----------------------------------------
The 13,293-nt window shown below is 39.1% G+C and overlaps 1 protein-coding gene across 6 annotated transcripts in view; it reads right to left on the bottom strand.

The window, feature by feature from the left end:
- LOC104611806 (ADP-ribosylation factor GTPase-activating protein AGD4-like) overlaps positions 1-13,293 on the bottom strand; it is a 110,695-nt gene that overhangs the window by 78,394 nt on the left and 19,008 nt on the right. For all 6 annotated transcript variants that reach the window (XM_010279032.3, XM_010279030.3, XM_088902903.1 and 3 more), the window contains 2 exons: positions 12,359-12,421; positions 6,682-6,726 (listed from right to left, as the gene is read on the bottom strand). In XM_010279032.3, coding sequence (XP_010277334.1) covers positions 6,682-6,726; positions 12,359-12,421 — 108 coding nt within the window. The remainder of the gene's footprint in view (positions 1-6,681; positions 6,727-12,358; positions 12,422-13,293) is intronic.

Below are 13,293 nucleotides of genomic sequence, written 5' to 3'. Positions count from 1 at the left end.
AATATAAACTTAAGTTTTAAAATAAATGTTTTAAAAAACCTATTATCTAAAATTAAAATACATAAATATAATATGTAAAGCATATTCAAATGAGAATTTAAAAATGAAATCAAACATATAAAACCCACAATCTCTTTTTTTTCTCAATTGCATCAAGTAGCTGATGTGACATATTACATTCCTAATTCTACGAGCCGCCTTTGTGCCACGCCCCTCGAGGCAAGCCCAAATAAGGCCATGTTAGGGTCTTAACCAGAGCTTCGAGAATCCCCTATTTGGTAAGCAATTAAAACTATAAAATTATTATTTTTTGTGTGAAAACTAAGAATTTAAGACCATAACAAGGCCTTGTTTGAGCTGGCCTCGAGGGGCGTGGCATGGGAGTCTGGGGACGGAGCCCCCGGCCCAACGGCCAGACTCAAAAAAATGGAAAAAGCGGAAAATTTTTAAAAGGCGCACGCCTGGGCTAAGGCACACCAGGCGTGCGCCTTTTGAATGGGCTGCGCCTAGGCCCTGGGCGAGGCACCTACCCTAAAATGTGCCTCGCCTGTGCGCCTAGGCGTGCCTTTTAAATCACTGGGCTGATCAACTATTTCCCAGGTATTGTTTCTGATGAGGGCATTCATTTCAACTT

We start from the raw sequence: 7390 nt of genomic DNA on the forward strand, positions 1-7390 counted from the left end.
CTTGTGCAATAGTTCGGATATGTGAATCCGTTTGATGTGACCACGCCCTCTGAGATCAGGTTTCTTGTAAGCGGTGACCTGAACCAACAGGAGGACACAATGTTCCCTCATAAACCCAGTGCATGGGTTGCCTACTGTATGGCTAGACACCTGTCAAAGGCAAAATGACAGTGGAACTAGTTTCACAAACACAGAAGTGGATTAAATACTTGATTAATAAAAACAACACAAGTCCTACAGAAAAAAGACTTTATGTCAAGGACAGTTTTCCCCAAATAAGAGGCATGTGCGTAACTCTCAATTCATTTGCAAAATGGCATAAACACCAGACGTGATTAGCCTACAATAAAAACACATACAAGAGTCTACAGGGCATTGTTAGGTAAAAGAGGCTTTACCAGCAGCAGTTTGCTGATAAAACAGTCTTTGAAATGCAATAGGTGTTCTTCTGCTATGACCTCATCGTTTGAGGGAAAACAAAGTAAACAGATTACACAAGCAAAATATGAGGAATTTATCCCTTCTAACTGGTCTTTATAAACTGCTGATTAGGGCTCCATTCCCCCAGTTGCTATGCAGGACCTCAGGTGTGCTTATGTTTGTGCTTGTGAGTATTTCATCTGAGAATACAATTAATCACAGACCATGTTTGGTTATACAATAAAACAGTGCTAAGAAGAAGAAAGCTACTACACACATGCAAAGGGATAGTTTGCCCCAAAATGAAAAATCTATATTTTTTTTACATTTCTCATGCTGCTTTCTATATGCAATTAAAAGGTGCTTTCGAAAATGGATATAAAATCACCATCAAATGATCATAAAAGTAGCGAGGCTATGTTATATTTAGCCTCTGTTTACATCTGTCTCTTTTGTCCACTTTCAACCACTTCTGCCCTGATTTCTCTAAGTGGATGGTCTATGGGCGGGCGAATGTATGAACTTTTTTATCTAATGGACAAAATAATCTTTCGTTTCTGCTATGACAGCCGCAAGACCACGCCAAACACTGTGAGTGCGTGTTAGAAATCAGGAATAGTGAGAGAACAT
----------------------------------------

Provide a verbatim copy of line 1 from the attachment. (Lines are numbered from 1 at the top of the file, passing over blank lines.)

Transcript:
The 13,293-nt window shown below is 39.1% G+C and overlaps 1 protein-coding gene across 6 annotated transcripts in view; it reads right to left on the bottom strand.